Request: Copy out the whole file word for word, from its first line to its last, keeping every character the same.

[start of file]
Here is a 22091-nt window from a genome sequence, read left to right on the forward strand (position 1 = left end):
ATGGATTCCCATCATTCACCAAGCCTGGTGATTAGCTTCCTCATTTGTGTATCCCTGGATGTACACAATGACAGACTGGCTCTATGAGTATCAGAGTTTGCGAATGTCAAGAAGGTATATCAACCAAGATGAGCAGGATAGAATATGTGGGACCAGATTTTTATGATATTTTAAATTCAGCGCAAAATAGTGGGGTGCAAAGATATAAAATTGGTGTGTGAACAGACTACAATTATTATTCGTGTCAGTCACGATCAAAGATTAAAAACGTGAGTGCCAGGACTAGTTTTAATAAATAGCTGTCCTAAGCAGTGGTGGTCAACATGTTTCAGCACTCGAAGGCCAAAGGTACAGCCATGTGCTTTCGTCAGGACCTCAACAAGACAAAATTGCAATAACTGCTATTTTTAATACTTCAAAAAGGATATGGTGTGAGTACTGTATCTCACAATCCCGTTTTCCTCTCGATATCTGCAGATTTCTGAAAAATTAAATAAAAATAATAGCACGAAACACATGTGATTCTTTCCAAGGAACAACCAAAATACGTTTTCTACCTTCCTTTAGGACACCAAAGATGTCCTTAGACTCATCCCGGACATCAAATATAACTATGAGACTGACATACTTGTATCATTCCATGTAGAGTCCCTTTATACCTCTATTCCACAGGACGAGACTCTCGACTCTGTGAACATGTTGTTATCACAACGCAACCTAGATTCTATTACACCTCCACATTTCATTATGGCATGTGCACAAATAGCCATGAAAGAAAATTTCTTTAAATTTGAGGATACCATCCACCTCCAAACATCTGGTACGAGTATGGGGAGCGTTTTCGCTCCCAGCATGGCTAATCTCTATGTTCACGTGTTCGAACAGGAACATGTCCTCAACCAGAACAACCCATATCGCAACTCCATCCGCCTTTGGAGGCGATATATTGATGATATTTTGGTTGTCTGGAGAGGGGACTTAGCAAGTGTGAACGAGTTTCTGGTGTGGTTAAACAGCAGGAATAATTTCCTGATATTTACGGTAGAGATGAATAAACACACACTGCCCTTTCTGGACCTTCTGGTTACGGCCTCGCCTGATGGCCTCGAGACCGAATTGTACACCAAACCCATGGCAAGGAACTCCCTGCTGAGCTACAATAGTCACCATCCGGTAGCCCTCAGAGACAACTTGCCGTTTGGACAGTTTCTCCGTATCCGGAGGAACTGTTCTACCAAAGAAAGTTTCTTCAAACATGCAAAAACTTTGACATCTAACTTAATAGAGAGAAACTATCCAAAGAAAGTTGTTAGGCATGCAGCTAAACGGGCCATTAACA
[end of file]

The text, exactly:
Here is a 22091-nt window from a genome sequence, read left to right on the forward strand (position 1 = left end):
ATGGATTCCCATCATTCACCAAGCCTGGTGATTAGCTTCCTCATTTGTGTATCCCTGGATGTACACAATGACAGACTGGCTCTATGAGTATCAGAGTTTGCGAATGTCAAGAAGGTATATCAACCAAGATGAGCAGGATAGAATATGTGGGACCAGATTTTTATGATATTTTAAATTCAGCGCAAAATAGTGGGGTGCAAAGATATAAAATTGGTGTGTGAACAGACTACAATTATTATTCGTGTCAGTCACGATCAAAGATTAAAAACGTGAGTGCCAGGACTAGTTTTAATAAATAGCTGTCCTAAGCAGTGGTGGTCAACATGTTTCAGCACTCGAAGGCCAAAGGTACAGCCATGTGCTTTCGTCAGGACCTCAACAAGACAAAATTGCAATAACTGCTATTTTTAATACTTCAAAAAGGATATGGTGTGAGTACTGTATCTCACAATCCCGTTTTCCTCTCGATATCTGCAGATTTCTGAAAAATTAAATAAAAATAATAGCACGAAACACATGTGATTCTTTCCAAGGAACAACCAAAATACGTTTTCTACCTTCCTTTAGGACACCAAAGATGTCCTTAGACTCATCCCGGACATCAAATATAACTATGAGACTGACATACTTGTATCATTCCATGTAGAGTCCCTTTATACCTCTATTCCACAGGACGAGACTCTCGACTCTGTGAACATGTTGTTATCACAACGCAACCTAGATTCTATTACACCTCCACATTTCATTATGGCATGTGCACAAATAGCCATGAAAGAAAATTTCTTTAAATTTGAGGATACCATCCACCTCCAAACATCTGGTACGAGTATGGGGAGCGTTTTCGCTCCCAGCATGGCTAATCTCTATGTTCACGTGTTCGAACAGGAACATGTCCTCAACCAGAACAACCCATATCGCAACTCCATCCGCCTTTGGAGGCGATATATTGATGATATTTTGGTTGTCTGGAGAGGGGACTTAGCAAGTGTGAACGAGTTTCTGGTGTGGTTAAACAGCAGGAATAATTTCCTGATATTTACGGTAGAGATGAATAAACACACACTGCCCTTTCTGGACCTTCTGGTTACGGCCTCGCCTGATGGCCTCGAGACCGAATTGTACACCAAACCCATGGCAAGGAACTCCCTGCTGAGCTACAATAGTCACCATCCGGTAGCCCTCAGAGACAACTTGCCGTTTGGACAGTTTCTCCGTATCCGGAGGAACTGTTCTACCAAAGAAAGTTTCTTCAAACATGCAAAAACTTTGACATCTAACTTAATAGAGAGAAACTATCCAAAGAAAGTTGTTAGGCATGCAGCTAAACGGGCCATTAACA